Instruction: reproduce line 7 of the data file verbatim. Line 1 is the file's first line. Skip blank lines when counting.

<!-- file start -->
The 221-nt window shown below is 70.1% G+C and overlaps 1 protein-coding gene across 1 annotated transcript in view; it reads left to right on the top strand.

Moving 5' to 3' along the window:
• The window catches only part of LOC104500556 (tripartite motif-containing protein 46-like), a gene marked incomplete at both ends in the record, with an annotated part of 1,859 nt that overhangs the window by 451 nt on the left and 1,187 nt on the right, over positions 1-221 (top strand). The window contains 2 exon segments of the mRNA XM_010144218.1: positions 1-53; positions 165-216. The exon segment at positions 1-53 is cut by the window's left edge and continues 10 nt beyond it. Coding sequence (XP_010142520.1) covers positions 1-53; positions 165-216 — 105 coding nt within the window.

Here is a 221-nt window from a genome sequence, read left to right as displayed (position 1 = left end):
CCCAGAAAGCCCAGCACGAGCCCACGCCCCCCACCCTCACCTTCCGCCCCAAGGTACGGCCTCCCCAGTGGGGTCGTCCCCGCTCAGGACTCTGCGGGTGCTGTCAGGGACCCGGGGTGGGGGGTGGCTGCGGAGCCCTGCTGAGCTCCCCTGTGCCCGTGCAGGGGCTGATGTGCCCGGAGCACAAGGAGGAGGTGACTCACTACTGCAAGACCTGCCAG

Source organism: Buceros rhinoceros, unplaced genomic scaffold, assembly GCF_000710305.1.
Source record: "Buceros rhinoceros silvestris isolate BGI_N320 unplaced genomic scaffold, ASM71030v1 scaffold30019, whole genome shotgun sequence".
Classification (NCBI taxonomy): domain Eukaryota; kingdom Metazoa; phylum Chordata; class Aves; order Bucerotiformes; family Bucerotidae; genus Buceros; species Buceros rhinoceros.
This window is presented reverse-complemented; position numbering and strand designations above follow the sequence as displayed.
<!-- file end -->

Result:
Source record: "Buceros rhinoceros silvestris isolate BGI_N320 unplaced genomic scaffold, ASM71030v1 scaffold30019, whole genome shotgun sequence".